Friday, December 16, 2005

Un-named Senator Stalls Intelligence Spending Bill

AP News is reporting that "one unidentified Republican is objecting to some portion" of the intelligence spending bill and that's created a snag in "legislation that would force the Bush administration to divulge more about secret CIA prisons and the prewar Iraq intelligence."

It's unclear who the senator is or what the precise objections are.

Two separate amendments -- from Sens. Edward Kennedy, D-Mass., and John Kerry, D-Mass. -- would require the national intelligence director to provide classified information on secret CIA prisons to congressional intelligence committees. The agency has not acknowledged that the sites exist.

The intelligence bill -- much of which is classified, "broadly sets spending for the more than $40 billion U.S. spy agencies."

Congressional aides, who spoke on condition of anonymity while the legislation's status was in flux, said at least one unidentified Republican is objecting to some portion of the bill, which could otherwise be passed unanimously by voice vote. That process would allow the Senate to quickly finish the legislation before the holidays and begin negotiating its differences with the House early next year.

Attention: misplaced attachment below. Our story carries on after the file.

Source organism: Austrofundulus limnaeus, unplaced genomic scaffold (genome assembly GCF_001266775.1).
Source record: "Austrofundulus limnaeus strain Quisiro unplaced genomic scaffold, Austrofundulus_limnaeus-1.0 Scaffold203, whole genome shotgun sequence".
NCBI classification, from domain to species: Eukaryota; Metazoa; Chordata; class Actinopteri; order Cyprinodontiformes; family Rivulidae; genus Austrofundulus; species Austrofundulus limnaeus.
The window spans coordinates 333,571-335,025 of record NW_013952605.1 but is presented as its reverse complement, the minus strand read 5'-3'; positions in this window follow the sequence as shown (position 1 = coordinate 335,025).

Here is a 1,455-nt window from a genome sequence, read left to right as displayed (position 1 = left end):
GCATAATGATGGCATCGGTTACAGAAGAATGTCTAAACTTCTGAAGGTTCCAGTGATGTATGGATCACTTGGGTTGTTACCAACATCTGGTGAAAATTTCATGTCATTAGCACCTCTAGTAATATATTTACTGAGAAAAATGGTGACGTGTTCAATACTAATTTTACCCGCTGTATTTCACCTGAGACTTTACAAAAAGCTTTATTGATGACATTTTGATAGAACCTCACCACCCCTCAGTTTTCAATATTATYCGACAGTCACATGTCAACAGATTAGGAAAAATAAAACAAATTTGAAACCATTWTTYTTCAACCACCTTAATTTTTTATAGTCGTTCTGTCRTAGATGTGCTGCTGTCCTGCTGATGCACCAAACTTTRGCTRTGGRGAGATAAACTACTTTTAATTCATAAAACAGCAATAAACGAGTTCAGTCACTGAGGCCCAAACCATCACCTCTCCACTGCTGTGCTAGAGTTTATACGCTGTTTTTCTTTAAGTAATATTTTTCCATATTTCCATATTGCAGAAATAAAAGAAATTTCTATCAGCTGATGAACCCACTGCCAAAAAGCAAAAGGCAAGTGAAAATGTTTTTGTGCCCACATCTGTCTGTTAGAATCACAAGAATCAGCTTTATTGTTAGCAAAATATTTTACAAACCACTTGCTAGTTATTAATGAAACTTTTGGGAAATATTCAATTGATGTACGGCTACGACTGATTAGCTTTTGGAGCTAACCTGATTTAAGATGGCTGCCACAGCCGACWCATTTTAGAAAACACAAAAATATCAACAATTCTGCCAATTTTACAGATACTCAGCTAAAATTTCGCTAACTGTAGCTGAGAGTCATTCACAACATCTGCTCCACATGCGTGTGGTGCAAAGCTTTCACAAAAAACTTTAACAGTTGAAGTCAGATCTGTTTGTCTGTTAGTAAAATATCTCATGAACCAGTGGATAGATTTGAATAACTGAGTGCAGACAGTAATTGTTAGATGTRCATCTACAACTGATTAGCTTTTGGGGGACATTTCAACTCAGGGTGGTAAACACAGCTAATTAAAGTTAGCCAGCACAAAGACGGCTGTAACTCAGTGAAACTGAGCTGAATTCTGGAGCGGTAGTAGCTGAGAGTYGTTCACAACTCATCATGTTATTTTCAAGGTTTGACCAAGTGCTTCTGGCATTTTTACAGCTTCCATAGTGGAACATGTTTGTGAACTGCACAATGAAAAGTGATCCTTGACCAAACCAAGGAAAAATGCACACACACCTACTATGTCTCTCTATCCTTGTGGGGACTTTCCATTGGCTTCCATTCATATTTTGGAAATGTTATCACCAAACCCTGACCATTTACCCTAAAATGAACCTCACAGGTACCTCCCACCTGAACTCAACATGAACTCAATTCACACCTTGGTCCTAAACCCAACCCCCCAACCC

Kerry's spokeswoman April Boyd noted the Senate already approved his secret prisons amendment on another bill this year.

"He would welcome another vote and another strong message from Congress to the administration that they cannot keep Congress in the dark," she said.

On Wednesday, Kennedy said he could find no reason why Congress shouldn't have the presidential briefings "now that the president's insisted that we had all the information."


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